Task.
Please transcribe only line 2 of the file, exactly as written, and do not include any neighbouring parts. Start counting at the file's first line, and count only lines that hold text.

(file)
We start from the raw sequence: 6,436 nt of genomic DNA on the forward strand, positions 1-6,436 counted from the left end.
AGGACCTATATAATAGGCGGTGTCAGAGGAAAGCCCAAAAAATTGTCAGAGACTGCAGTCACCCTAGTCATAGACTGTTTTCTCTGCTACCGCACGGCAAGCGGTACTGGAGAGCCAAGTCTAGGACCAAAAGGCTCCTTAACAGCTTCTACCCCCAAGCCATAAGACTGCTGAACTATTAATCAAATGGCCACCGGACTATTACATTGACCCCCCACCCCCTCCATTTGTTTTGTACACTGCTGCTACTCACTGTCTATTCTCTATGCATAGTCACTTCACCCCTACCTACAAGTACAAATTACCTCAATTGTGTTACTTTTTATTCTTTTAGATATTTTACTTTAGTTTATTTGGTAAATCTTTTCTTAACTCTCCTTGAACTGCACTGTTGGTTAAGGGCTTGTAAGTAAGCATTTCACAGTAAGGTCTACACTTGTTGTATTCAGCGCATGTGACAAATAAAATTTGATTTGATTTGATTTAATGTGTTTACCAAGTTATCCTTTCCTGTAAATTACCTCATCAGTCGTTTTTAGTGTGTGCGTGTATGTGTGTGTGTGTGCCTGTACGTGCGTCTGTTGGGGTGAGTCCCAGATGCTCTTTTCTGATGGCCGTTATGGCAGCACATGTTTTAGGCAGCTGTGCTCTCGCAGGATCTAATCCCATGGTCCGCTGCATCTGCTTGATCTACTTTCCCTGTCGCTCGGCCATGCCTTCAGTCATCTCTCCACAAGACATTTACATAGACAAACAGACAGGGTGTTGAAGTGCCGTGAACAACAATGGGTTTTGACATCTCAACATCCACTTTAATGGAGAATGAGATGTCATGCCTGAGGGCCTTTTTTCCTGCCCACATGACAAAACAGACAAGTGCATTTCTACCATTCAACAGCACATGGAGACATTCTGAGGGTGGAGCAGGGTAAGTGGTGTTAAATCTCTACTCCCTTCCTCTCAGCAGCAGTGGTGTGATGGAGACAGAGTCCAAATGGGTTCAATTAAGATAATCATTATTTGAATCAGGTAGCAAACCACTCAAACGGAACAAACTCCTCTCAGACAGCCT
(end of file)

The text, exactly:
AGGACCTATATAATAGGCGGTGTCAGAGGAAAGCCCAAAAAATTGTCAGAGACTGCAGTCACCCTAGTCATAGACTGTTTTCTCTGCTACCGCACGGCAAGCGGTACTGGAGAGCCAAGTCTAGGACCAAAAGGCTCCTTAACAGCTTCTACCCCCAAGCCATAAGACTGCTGAACTATTAATCAAATGGCCACCGGACTATTACATTGACCCCCCACCCCCTCCATTTGTTTTGTACACTGCTGCTACTCACTGTCTATTCTCTATGCATAGTCACTTCACCCCTACCTACAAGTACAAATTACCTCAATTGTGTTACTTTTTATTCTTTTAGATATTTTACTTTAGTTTATTTGGTAAATCTTTTCTTAACTCTCCTTGAACTGCACTGTTGGTTAAGGGCTTGTAAGTAAGCATTTCACAGTAAGGTCTACACTTGTTGTATTCAGCGCATGTGACAAATAAAATTTGATTTGATTTGATTTAATGTGTTTACCAAGTTATCCTTTCCTGTAAATTACCTCATCAGTCGTTTTTAGTGTGTGCGTGTATGTGTGTGTGTGTGCCTGTACGTGCGTCTGTTGGGGTGAGTCCCAGATGCTCTTTTCTGATGGCCGTTATGGCAGCACATGTTTTAGGCAGCTGTGCTCTCGCAGGATCTAATCCCATGGTCCGCTGCATCTGCTTGATCTACTTTCCCTGTCGCTCGGCCATGCCTTCAGTCATCTCTCCACAAGACATTTACATAGACAAACAGACAGGGTGTTGAAGTGCCGTGAACAACAATGGGTTTTGACATCTCAACATCCACTTTAATGGAGAATGAGATGTCATGCCTGAGGGCCTTTTTTCCTGCCCACATGACAAAACAGACAAGTGCATTTCTACCATTCAACAGCACATGGAGACATTCTGAGGGTGGAGCAGGGTAAGTGGTGTTAAATCTCTACTCCCTTCCTCTCAGCAGCAGTGGTGTGATGGAGACAGAGTCCAAATGGGTTCAATTAAGATAATCATTATTTGAATCAGGTAGCAAACCACTCAAACGGAACAAACTCCTCTCAGACAGCCT